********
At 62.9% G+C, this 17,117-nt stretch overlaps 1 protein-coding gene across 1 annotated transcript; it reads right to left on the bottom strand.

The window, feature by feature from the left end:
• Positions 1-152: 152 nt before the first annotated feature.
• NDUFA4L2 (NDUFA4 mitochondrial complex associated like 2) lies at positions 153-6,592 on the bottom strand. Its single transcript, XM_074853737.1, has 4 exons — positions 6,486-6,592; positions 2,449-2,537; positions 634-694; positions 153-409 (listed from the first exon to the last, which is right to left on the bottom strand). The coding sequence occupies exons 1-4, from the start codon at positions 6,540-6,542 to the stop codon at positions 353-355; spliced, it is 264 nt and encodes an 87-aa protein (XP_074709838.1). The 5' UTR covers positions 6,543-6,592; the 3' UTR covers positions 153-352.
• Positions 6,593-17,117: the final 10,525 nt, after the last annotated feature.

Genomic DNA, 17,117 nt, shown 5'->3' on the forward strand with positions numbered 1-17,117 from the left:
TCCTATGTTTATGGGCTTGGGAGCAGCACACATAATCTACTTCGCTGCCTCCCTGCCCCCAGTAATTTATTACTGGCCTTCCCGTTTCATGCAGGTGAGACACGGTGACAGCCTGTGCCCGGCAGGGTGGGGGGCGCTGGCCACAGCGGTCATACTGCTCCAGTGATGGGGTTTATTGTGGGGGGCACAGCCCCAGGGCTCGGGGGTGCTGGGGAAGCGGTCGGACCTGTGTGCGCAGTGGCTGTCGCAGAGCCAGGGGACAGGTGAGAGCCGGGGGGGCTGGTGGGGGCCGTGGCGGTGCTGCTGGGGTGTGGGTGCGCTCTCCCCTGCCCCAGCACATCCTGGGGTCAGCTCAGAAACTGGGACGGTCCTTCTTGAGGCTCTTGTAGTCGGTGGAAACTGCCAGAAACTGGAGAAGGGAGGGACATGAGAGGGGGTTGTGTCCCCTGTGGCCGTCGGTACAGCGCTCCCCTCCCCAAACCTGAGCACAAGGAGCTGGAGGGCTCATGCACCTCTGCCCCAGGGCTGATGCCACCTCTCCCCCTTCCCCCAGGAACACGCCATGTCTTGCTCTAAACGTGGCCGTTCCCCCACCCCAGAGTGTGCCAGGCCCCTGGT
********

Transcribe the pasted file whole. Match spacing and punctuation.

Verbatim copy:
At 62.9% G+C, this 17,117-nt stretch overlaps 1 protein-coding gene across 1 annotated transcript; it reads right to left on the bottom strand.

The window, feature by feature from the left end:
• Positions 1-152: 152 nt before the first annotated feature.
• NDUFA4L2 (NDUFA4 mitochondrial complex associated like 2) lies at positions 153-6,592 on the bottom strand. Its single transcript, XM_074853737.1, has 4 exons — positions 6,486-6,592; positions 2,449-2,537; positions 634-694; positions 153-409 (listed from the first exon to the last, which is right to left on the bottom strand). The coding sequence occupies exons 1-4, from the start codon at positions 6,540-6,542 to the stop codon at positions 353-355; spliced, it is 264 nt and encodes an 87-aa protein (XP_074709838.1). The 5' UTR covers positions 6,543-6,592; the 3' UTR covers positions 153-352.
• Positions 6,593-17,117: the final 10,525 nt, after the last annotated feature.

Genomic DNA, 17,117 nt, shown 5'->3' on the forward strand with positions numbered 1-17,117 from the left:
TCCTATGTTTATGGGCTTGGGAGCAGCACACATAATCTACTTCGCTGCCTCCCTGCCCCCAGTAATTTATTACTGGCCTTCCCGTTTCATGCAGGTGAGACACGGTGACAGCCTGTGCCCGGCAGGGTGGGGGGCGCTGGCCACAGCGGTCATACTGCTCCAGTGATGGGGTTTATTGTGGGGGGCACAGCCCCAGGGCTCGGGGGTGCTGGGGAAGCGGTCGGACCTGTGTGCGCAGTGGCTGTCGCAGAGCCAGGGGACAGGTGAGAGCCGGGGGGGCTGGTGGGGGCCGTGGCGGTGCTGCTGGGGTGTGGGTGCGCTCTCCCCTGCCCCAGCACATCCTGGGGTCAGCTCAGAAACTGGGACGGTCCTTCTTGAGGCTCTTGTAGTCGGTGGAAACTGCCAGAAACTGGAGAAGGGAGGGACATGAGAGGGGGTTGTGTCCCCTGTGGCCGTCGGTACAGCGCTCCCCTCCCCAAACCTGAGCACAAGGAGCTGGAGGGCTCATGCACCTCTGCCCCAGGGCTGATGCCACCTCTCCCCCTTCCCCCAGGAACACGCCATGTCTTGCTCTAAACGTGGCCGTTCCCCCACCCCAGAGTGTGCCAGGCCCCTGGT